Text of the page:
Today I had the pleasure of speaking to a room of small business people, coaches and entrepreneurs about the barriers to growth. The barriers include: the leader’s ability to develop and change, the need to put systems and processes in place as the business evolves, and the need to understand how your marketplace changes as you and your business grow.
While I went in with a planned presentation to lead a group discussion, I also walked away with a new insight that all of us face when being entrepreneurial. There is a yin yang effect about everything, including starting and running a company. We start companies for many reasons. For some it is the freedom of expression and creativity that comes from an environment with much less policy and bureaucracy than working for the man. For others, there is a desire to be the best baker, brick layer, or auto repair person you can be. Or because of experiences and insights from working for someone else that give you the perspective to be able to do the business better. Yet we quickly learn that being great at baking or bricklaying has nothing to do with running a bakery or contracting firm.
In so many ways being a successful entrepreneur requires us to run into our weaknesses head on. Entrepreneurs are often focused on vision and the future, however, if you are to make it more than a year or so, you quickly learn that success in business is one part vision, two parts getting things done! Execution really matters!
Being creative and exploring new solutions, technologies, or ideas are the life blood of entrepreneurship. Many new companies come from the notion of research and development, but be careful. Be creative, yet be selective. Prioritize well, my friend. Or find yourself having “bit off more than you can chew,” as the saying goes. Over funding too many ideas, projects and innovation can leave you without a product or market to sell it in, and no revenues and no cash in the bank to prove it!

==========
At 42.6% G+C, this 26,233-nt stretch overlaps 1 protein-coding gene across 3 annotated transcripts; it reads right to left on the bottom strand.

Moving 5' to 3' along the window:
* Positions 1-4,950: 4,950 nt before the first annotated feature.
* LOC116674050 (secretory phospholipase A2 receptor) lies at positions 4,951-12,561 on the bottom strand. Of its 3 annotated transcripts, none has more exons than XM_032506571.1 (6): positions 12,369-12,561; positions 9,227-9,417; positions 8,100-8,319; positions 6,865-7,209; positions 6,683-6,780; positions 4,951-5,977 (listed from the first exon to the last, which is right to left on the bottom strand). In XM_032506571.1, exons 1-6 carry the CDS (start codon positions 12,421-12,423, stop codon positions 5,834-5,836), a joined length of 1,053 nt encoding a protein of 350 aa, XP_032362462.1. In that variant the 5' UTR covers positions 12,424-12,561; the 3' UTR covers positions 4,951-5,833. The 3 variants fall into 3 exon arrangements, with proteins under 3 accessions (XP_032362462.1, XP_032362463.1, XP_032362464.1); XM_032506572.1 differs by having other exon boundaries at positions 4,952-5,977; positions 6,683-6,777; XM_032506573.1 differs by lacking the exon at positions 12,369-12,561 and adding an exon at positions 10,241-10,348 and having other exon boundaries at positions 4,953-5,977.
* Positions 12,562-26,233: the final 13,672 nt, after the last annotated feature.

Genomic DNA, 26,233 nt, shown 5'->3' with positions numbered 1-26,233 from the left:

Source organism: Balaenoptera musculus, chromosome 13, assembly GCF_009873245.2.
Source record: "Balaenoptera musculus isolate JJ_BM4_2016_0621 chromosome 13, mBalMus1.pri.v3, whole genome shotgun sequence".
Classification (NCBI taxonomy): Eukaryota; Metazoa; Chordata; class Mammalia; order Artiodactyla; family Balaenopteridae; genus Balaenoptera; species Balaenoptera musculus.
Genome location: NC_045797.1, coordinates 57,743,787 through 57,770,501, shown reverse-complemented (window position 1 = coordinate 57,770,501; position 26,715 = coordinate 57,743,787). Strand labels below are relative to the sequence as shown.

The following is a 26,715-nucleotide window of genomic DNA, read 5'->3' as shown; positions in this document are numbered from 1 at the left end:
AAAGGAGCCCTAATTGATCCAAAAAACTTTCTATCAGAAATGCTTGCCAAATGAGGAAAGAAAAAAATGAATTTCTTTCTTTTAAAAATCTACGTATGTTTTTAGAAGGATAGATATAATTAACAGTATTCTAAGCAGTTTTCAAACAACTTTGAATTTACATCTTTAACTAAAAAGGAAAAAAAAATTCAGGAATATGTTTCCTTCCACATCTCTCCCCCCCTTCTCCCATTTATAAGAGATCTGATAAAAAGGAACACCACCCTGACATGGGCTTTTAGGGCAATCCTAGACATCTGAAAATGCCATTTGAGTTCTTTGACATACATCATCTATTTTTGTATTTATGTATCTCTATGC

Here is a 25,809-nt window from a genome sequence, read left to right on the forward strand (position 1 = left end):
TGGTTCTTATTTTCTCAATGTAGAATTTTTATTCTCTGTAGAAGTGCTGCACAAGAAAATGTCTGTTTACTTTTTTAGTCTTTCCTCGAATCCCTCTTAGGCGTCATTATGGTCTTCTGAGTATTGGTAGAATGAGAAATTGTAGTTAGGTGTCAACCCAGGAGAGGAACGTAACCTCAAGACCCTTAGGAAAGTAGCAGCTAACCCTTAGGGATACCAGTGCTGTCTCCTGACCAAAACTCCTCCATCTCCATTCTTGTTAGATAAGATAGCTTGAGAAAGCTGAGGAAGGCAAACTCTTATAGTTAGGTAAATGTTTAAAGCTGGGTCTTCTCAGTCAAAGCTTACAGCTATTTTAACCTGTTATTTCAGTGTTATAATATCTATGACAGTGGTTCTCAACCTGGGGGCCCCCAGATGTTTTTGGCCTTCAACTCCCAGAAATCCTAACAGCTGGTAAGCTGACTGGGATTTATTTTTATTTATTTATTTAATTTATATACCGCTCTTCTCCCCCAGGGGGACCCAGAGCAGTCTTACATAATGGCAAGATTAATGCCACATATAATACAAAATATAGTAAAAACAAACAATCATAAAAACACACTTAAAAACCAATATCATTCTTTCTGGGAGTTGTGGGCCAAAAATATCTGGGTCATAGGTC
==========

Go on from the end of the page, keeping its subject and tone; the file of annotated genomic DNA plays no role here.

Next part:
I was the asked some good questions today. “When do you know what to do? It sounds at times like the free-for-all, wild west style of running a business fuels growth and innovation.” My response was, yes it can. “So when you put structure, routine and process in place… aren’t they at odds with the entrepreneurial spirit?” Yes, they can be. After all, opposites only exist in relation to each other.
The best advice of all comes in the form of ones own experience. For me I want structure, routine and and process to fuel the early entrepreneurial spirit. I find that this yin yang effect helps me amplify the entrepreneurial spirit and extend its shelf life, if you will. It is this very structure that helps an entepreneurial company be creative, to be able to communicate in practical ways with more staff and customers, to balance priorities and be like it used to when it was much smaller. And if you ask me, slightly better than before.
Do you have a yin yang, entrepreneurial story? Please share and give me something to write about!